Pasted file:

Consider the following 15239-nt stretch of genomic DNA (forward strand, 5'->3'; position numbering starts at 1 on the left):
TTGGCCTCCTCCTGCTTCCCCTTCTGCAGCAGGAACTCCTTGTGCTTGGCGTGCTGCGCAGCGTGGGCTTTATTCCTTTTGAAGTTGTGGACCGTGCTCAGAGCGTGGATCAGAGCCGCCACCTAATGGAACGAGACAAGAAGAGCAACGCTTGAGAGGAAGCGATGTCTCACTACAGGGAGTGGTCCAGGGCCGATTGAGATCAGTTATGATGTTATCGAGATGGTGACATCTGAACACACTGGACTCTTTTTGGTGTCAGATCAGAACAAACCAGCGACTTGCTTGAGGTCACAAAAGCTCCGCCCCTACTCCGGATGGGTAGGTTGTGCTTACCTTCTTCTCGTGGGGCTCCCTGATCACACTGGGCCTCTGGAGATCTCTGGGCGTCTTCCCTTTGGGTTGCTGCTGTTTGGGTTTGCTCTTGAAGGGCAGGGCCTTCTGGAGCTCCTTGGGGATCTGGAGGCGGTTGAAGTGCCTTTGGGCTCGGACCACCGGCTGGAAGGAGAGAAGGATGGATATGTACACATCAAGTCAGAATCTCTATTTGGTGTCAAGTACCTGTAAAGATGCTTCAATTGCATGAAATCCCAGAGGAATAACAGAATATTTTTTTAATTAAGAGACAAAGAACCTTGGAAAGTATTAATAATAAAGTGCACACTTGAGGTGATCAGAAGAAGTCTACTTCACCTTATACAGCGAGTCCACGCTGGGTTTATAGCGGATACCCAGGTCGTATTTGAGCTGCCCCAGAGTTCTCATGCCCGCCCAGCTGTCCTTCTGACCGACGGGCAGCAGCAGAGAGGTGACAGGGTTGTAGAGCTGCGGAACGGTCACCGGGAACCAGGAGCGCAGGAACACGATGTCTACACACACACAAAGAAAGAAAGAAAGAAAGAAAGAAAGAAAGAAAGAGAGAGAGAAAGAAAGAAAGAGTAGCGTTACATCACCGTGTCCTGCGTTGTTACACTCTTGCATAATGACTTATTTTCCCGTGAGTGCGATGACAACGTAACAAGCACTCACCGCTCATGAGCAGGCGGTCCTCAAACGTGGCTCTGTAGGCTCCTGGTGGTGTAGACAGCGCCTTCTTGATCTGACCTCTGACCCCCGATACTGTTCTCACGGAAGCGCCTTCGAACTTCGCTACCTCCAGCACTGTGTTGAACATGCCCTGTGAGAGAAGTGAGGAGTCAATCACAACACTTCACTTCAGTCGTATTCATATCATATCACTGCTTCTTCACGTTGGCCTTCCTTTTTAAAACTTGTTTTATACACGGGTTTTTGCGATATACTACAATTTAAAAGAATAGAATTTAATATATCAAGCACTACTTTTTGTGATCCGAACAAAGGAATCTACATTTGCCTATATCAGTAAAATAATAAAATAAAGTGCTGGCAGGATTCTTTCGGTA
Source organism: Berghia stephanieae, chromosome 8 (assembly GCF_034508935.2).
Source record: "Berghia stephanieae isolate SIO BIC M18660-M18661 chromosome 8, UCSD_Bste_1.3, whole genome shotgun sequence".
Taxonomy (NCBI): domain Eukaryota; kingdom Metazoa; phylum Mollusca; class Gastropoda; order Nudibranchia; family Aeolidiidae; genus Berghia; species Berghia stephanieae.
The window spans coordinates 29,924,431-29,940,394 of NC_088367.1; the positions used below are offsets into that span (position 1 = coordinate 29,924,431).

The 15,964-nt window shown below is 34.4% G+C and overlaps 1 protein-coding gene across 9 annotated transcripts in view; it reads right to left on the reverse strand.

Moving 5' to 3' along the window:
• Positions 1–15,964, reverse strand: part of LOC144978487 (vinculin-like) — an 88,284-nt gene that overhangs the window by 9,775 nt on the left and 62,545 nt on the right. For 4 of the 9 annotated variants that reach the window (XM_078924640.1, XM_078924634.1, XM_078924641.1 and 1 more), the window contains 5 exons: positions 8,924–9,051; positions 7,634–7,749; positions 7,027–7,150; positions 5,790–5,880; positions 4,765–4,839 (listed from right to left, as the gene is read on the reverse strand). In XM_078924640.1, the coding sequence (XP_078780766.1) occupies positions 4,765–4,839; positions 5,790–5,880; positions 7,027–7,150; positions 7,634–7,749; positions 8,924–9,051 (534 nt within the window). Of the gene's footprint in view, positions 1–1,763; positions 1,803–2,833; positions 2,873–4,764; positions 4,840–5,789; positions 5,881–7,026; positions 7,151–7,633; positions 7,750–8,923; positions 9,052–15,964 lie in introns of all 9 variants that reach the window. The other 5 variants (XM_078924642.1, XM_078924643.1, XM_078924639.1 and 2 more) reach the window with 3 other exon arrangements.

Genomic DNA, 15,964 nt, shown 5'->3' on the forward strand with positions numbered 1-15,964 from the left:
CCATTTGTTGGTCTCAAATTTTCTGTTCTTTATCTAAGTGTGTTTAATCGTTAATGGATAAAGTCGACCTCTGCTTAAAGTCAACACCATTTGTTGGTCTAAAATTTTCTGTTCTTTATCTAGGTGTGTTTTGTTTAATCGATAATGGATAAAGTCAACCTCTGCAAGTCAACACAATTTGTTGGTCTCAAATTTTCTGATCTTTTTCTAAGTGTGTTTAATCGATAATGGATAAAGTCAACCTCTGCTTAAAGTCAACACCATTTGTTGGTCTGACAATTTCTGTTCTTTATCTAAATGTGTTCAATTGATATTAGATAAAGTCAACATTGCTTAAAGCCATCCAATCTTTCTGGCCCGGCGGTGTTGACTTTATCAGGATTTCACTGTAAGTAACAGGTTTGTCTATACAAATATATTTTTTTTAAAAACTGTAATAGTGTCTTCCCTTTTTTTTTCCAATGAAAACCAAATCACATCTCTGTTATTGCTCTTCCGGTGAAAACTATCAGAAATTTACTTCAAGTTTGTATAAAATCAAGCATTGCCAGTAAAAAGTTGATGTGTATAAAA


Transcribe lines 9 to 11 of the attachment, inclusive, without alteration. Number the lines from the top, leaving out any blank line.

• Positions 1–15,964, reverse strand: part of LOC144978487 (vinculin-like) — an 88,284-nt gene that overhangs the window by 9,775 nt on the left and 62,545 nt on the right. For 4 of the 9 annotated variants that reach the window (XM_078924640.1, XM_078924634.1, XM_078924641.1 and 1 more), the window contains 5 exons: positions 8,924–9,051; positions 7,634–7,749; positions 7,027–7,150; positions 5,790–5,880; positions 4,765–4,839 (listed from right to left, as the gene is read on the reverse strand). In XM_078924640.1, the coding sequence (XP_078780766.1) occupies positions 4,765–4,839; positions 5,790–5,880; positions 7,027–7,150; positions 7,634–7,749; positions 8,924–9,051 (534 nt within the window). Of the gene's footprint in view, positions 1–1,763; positions 1,803–2,833; positions 2,873–4,764; positions 4,840–5,789; positions 5,881–7,026; positions 7,151–7,633; positions 7,750–8,923; positions 9,052–15,964 lie in introns of all 9 variants that reach the window. The other 5 variants (XM_078924642.1, XM_078924643.1, XM_078924639.1 and 2 more) reach the window with 3 other exon arrangements.

Genomic DNA, 15,964 nt, shown 5'->3' on the forward strand with positions numbered 1-15,964 from the left:
CCATTTGTTGGTCTCAAATTTTCTGTTCTTTATCTAAGTGTGTTTAATCGTTAATGGATAAAGTCGACCTCTGCTTAAAGTCAACACCATTTGTTGGTCTAAAATTTTCTGTTCTTTATCTAGGTGTGTTTTGTTTAATCGATAATGGATAAAGTCAACCTCTGCAAGTCAACACAATTTGTTGGTCTCAAATTTTCTGATCTTTTTCTAAGTGTGTTTAATCGATAATGGATAAAGTCAACCTCTGCTTAAAGTCAACACCATTTGTTGGTCTGACAATTTCTGTTCTTTATCTAAATGTGTTCAATTGATATTAGATAAAGTCAACATTGCTTAAAGCCATCCAATCTTTCTGGCCCGGCGGTGTTGACTTTATCAGGATTTCACTGTAAGTAACAGGTTTGTCTATACAAATATATTTTTTTTAAAAACTGTAATAGTGTCTTCCCTTTTTTTTTCCAATGAAAACCAAATCACATCTCTGTTATTGCTCTTCCGGTGAAAACTATCAGAAATTTACTTCAAGTTTGTATAAAATCAAGCATTGCCAGTAAAAAGTTGATGTGTATAAAA